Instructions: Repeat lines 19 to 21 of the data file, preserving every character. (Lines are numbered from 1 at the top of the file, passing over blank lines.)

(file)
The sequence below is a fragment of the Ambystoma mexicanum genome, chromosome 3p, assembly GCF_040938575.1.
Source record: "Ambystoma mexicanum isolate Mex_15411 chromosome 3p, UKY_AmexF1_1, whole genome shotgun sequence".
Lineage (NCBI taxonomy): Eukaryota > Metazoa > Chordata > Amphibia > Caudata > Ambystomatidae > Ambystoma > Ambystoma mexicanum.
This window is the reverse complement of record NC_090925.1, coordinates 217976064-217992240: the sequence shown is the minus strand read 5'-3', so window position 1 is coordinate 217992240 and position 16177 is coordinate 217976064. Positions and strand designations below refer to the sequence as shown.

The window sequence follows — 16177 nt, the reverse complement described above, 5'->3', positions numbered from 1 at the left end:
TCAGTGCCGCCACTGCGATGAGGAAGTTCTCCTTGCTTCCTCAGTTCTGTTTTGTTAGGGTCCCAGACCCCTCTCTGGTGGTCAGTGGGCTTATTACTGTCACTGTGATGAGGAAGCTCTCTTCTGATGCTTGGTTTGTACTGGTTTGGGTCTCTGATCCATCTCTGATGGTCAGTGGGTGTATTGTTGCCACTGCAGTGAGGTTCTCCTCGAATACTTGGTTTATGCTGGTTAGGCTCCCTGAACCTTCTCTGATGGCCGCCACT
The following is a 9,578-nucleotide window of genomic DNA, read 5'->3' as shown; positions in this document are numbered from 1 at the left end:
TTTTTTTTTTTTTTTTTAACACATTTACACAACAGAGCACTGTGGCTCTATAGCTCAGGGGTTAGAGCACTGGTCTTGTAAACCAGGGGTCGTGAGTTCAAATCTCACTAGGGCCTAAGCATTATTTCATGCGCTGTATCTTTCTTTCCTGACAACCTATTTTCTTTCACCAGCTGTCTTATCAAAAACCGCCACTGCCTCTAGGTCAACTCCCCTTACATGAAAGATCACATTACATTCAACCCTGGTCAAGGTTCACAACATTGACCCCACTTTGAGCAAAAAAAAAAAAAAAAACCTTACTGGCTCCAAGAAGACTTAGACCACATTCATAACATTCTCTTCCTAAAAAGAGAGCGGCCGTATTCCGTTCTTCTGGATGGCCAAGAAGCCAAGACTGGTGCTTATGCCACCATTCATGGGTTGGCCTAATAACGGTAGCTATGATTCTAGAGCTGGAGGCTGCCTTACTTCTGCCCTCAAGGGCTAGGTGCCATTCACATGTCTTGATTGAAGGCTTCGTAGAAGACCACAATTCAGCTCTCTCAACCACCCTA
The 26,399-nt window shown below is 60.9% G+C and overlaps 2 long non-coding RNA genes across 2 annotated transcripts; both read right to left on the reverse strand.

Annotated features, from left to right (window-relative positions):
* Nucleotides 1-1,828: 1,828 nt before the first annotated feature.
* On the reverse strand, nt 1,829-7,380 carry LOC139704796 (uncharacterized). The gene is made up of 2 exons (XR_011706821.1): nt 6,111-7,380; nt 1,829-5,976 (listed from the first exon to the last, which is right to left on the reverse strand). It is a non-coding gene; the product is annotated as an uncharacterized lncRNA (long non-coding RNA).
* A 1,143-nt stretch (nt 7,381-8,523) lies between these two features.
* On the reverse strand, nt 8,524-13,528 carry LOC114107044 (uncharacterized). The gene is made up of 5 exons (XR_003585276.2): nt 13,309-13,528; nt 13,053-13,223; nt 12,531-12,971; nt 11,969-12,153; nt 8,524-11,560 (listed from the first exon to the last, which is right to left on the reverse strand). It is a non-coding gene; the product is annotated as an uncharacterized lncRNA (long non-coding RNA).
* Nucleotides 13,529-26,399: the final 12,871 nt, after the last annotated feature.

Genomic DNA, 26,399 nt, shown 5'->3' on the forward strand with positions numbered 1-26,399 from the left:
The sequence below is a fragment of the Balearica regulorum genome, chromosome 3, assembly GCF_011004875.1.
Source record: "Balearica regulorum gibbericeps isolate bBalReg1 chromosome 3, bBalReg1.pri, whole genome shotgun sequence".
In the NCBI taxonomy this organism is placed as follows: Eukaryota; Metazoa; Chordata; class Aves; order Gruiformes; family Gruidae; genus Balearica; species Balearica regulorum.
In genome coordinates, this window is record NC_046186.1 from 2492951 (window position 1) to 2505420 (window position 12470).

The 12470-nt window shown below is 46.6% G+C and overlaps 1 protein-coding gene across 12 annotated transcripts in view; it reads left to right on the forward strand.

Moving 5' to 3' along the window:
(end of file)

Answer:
In the NCBI taxonomy this organism is placed as follows: Eukaryota; Metazoa; Chordata; class Aves; order Gruiformes; family Gruidae; genus Balearica; species Balearica regulorum.
In genome coordinates, this window is record NC_046186.1 from 2492951 (window position 1) to 2505420 (window position 12470).

The 12470-nt window shown below is 46.6% G+C and overlaps 1 protein-coding gene across 12 annotated transcripts in view; it reads left to right on the forward strand.